This excellent, elegant campaign for Sony Walkman Mp3 players from Saatchi&Saatchi Sydney presents the notion of the infinite playlist. Available only when music and commuting intersect.

Advertising Agency: Saatchi & Saatchi, Sydney, Australia
Creative Director: Steve Back
Art Director: Eron Broughton
Copywriter: Steve May
Illustrator: Electric Art
Production: Jeremy DeVilliers
Published: July 2008

via Ads of the World
May is Asian Heritage Month and on Pushing Buses, I thought I'd celebrate it with a famous award-winning commercial for the MTR from Hong Kong.

The ad is beautifully shot and the idea is simple: the MTR - which is Hong Kong's subway system - is one of those things you can always count on.

And oh.

The MTR just happens to be that rare and exotic thing: a profitable transit system.

While les bicyclistes figure prominently in modal share marketing discussions, we rarely see what bike retailers and manufacturers are saying in the bike-as-vehicle space. What we do see tends to be limited and limiting. Not true for this particular billboard from Canadian retailer Cycle Chic.

One clever headline that attacks cars and liberates drivers. 

Viva la liberté!

Billboard shared via Facebook by frequent collaborator, Toronto photographer Hasnain Dattu. 

For me, April is the coolest month - to twist a phrase from TS Eliot - because it is Poetry Month. And every April, here on Pushing Buses, I try to find a way to celebrate the meeting of transportation and poetry.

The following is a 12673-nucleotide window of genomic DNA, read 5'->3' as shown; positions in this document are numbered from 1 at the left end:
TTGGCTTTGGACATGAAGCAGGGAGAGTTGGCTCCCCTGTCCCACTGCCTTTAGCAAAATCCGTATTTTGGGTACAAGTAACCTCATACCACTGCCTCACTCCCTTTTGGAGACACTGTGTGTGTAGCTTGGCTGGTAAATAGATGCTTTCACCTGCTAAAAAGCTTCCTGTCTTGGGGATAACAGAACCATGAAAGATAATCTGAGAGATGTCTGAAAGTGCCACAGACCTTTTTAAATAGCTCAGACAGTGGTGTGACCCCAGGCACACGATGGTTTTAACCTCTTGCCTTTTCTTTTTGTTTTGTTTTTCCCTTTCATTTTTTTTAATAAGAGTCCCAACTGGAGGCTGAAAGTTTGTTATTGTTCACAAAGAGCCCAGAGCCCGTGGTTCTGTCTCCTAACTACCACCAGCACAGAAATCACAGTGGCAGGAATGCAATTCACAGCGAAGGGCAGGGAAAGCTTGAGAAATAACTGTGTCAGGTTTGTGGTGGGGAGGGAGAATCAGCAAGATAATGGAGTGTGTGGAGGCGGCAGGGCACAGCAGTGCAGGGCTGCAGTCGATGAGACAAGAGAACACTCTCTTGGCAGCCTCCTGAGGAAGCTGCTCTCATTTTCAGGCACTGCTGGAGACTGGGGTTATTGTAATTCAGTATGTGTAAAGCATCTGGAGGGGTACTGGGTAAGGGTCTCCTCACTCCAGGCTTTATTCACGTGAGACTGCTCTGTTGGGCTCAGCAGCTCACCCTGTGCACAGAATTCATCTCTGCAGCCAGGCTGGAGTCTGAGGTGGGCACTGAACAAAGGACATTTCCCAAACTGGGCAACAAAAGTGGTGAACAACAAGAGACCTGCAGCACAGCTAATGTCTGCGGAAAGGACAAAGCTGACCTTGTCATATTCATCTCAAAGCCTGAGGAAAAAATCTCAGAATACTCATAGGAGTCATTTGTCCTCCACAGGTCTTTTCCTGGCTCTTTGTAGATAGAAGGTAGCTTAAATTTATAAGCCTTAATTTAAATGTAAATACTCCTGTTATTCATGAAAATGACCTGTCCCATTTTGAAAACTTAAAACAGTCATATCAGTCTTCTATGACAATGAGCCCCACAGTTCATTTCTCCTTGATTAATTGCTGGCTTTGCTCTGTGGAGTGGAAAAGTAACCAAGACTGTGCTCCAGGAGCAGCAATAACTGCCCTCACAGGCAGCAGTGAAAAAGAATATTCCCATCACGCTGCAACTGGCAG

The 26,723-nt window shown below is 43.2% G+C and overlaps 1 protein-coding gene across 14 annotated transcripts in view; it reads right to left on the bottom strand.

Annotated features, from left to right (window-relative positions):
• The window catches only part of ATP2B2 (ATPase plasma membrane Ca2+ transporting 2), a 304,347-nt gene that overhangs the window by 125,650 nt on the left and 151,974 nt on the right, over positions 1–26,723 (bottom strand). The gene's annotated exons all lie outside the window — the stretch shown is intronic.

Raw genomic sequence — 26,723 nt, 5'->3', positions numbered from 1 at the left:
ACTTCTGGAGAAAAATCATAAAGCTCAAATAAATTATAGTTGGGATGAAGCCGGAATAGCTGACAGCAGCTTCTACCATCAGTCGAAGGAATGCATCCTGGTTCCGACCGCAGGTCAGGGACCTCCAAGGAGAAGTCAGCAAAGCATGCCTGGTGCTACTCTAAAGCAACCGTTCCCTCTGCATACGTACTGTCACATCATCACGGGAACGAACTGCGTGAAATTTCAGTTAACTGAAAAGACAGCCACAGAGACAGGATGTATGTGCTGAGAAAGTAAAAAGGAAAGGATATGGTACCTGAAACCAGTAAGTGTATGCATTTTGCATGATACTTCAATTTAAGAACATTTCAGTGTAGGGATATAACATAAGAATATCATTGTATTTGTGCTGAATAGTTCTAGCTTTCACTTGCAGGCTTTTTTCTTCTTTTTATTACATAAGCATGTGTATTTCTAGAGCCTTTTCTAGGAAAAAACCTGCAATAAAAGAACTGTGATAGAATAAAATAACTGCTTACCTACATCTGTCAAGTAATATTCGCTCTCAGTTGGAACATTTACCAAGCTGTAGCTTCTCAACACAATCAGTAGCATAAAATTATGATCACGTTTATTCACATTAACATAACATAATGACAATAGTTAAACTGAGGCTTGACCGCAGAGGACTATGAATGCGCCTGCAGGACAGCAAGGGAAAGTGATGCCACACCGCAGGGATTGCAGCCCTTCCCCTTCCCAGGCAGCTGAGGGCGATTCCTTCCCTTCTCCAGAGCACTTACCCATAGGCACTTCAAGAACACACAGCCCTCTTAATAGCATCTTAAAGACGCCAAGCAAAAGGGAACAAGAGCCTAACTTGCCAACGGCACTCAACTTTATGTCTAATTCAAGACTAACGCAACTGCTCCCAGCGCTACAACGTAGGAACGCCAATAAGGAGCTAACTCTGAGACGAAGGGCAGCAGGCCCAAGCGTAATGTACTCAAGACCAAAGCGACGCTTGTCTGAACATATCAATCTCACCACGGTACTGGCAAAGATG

This year, I thought I would share John Grierson's reading of the WH Auden's poem Night Train. Auden specially wrote the poem for Grierson's 1936 documentary Night Train. It's quite a ride.

All aboard!



GOOD does it well again. One of my longtime favourites places to get my info-graphic fix, GOOD combines smart data envisioning with a clever video to produce an immediate, easily understood and extremely effective message. Thanks to Kathryn Webber, our client at vivaNext for sharing the GOODness.

We've been hearing interesting phrases in the transit marketing world - phrases from the wrong side of the tracks. Phrases like "the war on the car is over." Really?

There never really was a war on the car. In fact the war has always been waged on transit by what I call the Carverse. And that clever phrase I quoted above, is just one continuing example.

The Carverse is now either trying to paint itself as greener and more sustainable than transit, or just straight out stealing what is most attractive about transit and using it for its own purposes.

Here's a case in point. Someone has finally figured out what's so great about the schematic transit maps like London's iconic Tube map. And they realised what a great improvement it would be if the same design principles were applied to the US interstate network. Of course, the result is elegant and simple. But it's over 70 years old. And transit had the idea first.